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The Lumberjack harvesting timber in a forest.

Counterpoint: In Support of Loggers

By Stephen King

In our October issue, my fellow writer, Jim Duke talked about logging. He was a bit upset about the fact that where logging occurs, it makes a mess. As well, after they are done, they leave stumps behind, sometimes right beside the Trail.

Now, first off, I want to state that I have the utmost respect for Mr. Duke. He has a record in Snowmobiling that has earned him a spot in the Snowmobile Hall of Fame.  And, I personally respect him for all that he has done for Snowmobiling.  And, unlike our National counterparts, I believe that we can differ a bit on issues, while still supporting and wanting the best for Snowmobiling. Therefore, on this, while I have the greatest respect for Mr. Duke, I chose to differ with him on this. Rather than be critical of loggers, I feel we need to do what we can to support them.  And, thank them.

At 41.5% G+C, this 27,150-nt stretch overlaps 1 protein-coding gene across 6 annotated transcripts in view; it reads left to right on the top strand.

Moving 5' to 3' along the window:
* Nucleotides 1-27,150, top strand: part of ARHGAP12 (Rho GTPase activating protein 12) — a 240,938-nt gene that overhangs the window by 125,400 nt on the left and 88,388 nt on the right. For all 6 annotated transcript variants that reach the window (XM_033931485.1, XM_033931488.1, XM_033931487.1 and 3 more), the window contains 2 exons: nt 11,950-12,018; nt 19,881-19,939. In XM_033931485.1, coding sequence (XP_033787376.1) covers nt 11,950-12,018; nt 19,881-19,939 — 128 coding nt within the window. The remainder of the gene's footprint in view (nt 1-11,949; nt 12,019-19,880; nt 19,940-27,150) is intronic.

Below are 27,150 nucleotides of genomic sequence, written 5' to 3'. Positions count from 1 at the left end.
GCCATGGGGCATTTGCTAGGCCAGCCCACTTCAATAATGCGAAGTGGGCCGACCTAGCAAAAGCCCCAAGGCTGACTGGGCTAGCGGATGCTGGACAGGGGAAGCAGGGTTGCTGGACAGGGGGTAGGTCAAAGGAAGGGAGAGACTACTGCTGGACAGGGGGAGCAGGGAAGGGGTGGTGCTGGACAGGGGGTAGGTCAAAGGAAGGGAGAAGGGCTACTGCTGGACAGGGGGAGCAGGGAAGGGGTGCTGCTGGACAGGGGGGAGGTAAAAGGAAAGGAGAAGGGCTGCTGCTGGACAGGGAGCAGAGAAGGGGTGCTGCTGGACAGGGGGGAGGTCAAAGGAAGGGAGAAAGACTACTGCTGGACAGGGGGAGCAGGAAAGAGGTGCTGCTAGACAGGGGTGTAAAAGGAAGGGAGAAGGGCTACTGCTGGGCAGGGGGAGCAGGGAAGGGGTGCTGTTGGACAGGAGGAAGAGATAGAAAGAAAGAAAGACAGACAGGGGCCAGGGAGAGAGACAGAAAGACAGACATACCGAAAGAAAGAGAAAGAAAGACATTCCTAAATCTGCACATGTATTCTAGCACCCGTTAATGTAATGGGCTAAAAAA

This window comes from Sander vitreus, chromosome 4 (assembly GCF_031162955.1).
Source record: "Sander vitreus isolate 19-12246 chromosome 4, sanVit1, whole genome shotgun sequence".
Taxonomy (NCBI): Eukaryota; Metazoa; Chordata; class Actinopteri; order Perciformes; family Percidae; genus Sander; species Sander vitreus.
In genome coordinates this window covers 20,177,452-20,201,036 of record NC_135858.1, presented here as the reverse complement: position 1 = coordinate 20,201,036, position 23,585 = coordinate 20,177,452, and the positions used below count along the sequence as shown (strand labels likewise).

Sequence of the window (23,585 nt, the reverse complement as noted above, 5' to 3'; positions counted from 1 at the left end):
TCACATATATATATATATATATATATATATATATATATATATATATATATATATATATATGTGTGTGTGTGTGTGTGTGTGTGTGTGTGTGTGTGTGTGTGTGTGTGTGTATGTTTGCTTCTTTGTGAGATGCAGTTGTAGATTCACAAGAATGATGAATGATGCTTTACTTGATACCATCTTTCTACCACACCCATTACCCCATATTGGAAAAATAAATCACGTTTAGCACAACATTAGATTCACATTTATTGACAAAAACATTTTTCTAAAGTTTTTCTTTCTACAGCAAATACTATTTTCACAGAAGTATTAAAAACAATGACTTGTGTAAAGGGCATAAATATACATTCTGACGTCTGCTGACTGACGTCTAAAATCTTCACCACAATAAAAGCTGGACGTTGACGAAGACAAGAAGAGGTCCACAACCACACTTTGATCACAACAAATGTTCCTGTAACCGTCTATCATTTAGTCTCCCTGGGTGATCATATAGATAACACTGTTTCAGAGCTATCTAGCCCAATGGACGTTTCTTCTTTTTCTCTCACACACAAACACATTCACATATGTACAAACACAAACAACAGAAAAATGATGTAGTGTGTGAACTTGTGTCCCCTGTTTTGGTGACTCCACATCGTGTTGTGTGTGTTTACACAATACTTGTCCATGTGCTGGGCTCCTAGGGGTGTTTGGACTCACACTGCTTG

The reason that I say this is that in the U.P., where both Jim and I live and ride, about 25-30% of the Trails are on Corporate Land. And, a good part of this land belongs to the Logging Companies. There is a really good chance that if you have ridden the Trails in the U.P., you have ridden over Trails that cross their lands.

Now, on this, a good portion of the land is called “CFA” land.  This is short for “Commercial Forest Act.” This Program designates land that people own that the State makes an agreement with. The land owner agrees to allow access to the land in return for lower taxes. However, many people chose to misinterpret that to mean that this also includes “vehicle access.”  It does not. It only guarantees access by foot.  

For example, if there is a lake or stream you want to go to to fish. You are allowed. However, if there is no road into that lake or stream, then, you have to walk.  There is nothing in this agreement that allows people to use motorized vehicles to access those areas.

Now, quite often, in the U.P., there are vast tracts of land that are owned by big companies. Most of them logging companies. On most of these lands, the landowners, do allow vehicles to access them. On existing two track roads, and sometimes even trails.  However, they do this out of good will. They are not required to do this.